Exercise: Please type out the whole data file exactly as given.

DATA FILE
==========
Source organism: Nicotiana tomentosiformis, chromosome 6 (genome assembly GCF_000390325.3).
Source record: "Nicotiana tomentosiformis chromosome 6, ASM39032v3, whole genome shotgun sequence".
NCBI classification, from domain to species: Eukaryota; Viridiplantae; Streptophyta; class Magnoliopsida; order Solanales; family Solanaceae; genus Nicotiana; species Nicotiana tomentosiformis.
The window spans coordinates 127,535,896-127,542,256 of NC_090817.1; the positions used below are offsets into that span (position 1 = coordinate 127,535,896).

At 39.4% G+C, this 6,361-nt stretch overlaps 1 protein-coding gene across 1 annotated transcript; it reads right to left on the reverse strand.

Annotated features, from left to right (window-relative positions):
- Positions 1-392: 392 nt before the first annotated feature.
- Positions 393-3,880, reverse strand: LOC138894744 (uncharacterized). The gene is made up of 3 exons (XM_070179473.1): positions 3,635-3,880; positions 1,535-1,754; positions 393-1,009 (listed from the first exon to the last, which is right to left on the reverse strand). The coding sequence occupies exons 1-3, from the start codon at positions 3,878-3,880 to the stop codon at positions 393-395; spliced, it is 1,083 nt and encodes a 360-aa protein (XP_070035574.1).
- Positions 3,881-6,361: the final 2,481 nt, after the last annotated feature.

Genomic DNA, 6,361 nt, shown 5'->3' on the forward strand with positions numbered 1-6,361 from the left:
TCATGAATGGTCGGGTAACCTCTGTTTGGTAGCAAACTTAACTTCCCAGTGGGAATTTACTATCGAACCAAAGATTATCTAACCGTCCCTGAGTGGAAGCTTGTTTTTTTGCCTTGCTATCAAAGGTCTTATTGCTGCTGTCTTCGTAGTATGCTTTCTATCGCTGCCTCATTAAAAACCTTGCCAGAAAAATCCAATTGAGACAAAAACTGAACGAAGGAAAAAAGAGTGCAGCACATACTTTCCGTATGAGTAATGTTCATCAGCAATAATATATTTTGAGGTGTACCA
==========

Source organism: Nicotiana tomentosiformis, chromosome 6 (genome assembly GCF_000390325.3).
Source record: "Nicotiana tomentosiformis chromosome 6, ASM39032v3, whole genome shotgun sequence".
NCBI classification, from domain to species: Eukaryota; Viridiplantae; Streptophyta; class Magnoliopsida; order Solanales; family Solanaceae; genus Nicotiana; species Nicotiana tomentosiformis.
The window spans coordinates 127,535,896-127,542,256 of NC_090817.1; the positions used below are offsets into that span (position 1 = coordinate 127,535,896).

At 39.4% G+C, this 6,361-nt stretch overlaps 1 protein-coding gene across 1 annotated transcript; it reads right to left on the reverse strand.

Annotated features, from left to right (window-relative positions):
- Positions 1-392: 392 nt before the first annotated feature.
- Positions 393-3,880, reverse strand: LOC138894744 (uncharacterized). The gene is made up of 3 exons (XM_070179473.1): positions 3,635-3,880; positions 1,535-1,754; positions 393-1,009 (listed from the first exon to the last, which is right to left on the reverse strand). The coding sequence occupies exons 1-3, from the start codon at positions 3,878-3,880 to the stop codon at positions 393-395; spliced, it is 1,083 nt and encodes a 360-aa protein (XP_070035574.1).
- Positions 3,881-6,361: the final 2,481 nt, after the last annotated feature.

Genomic DNA, 6,361 nt, shown 5'->3' on the forward strand with positions numbered 1-6,361 from the left:
TCATGAATGGTCGGGTAACCTCTGTTTGGTAGCAAACTTAACTTCCCAGTGGGAATTTACTATCGAACCAAAGATTATCTAACCGTCCCTGAGTGGAAGCTTGTTTTTTTGCCTTGCTATCAAAGGTCTTATTGCTGCTGTCTTCGTAGTATGCTTTCTATCGCTGCCTCATTAAAAACCTTGCCAGAAAAATCCAATTGAGACAAAAACTGAACGAAGGAAAAAAGAGTGCAGCACATACTTTCCGTATGAGTAATGTTCATCAGCAATAATATATTTTGAGGTGTACCA